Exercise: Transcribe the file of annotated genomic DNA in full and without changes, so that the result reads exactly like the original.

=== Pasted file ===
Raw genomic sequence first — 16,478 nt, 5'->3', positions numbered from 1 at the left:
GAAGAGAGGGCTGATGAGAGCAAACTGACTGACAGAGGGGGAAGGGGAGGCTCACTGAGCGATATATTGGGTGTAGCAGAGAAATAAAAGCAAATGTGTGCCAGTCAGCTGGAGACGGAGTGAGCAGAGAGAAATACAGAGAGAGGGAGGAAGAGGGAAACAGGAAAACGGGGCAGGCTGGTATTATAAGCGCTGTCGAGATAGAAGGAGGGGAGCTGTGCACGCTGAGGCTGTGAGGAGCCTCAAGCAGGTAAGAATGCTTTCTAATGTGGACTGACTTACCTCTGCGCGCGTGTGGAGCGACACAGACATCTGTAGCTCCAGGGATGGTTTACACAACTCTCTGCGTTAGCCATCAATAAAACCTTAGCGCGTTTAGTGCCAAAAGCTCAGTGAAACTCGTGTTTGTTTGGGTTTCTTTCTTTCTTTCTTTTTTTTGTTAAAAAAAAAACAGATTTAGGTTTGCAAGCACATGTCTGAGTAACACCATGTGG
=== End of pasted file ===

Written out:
Raw genomic sequence first — 16,478 nt, 5'->3', positions numbered from 1 at the left:
GAAGAGAGGGCTGATGAGAGCAAACTGACTGACAGAGGGGGAAGGGGAGGCTCACTGAGCGATATATTGGGTGTAGCAGAGAAATAAAAGCAAATGTGTGCCAGTCAGCTGGAGACGGAGTGAGCAGAGAGAAATACAGAGAGAGGGAGGAAGAGGGAAACAGGAAAACGGGGCAGGCTGGTATTATAAGCGCTGTCGAGATAGAAGGAGGGGAGCTGTGCACGCTGAGGCTGTGAGGAGCCTCAAGCAGGTAAGAATGCTTTCTAATGTGGACTGACTTACCTCTGCGCGCGTGTGGAGCGACACAGACATCTGTAGCTCCAGGGATGGTTTACACAACTCTCTGCGTTAGCCATCAATAAAACCTTAGCGCGTTTAGTGCCAAAAGCTCAGTGAAACTCGTGTTTGTTTGGGTTTCTTTCTTTCTTTCTTTTTTTTGTTAAAAAAAAAACAGATTTAGGTTTGCAAGCACATGTCTGAGTAACACCATGTGG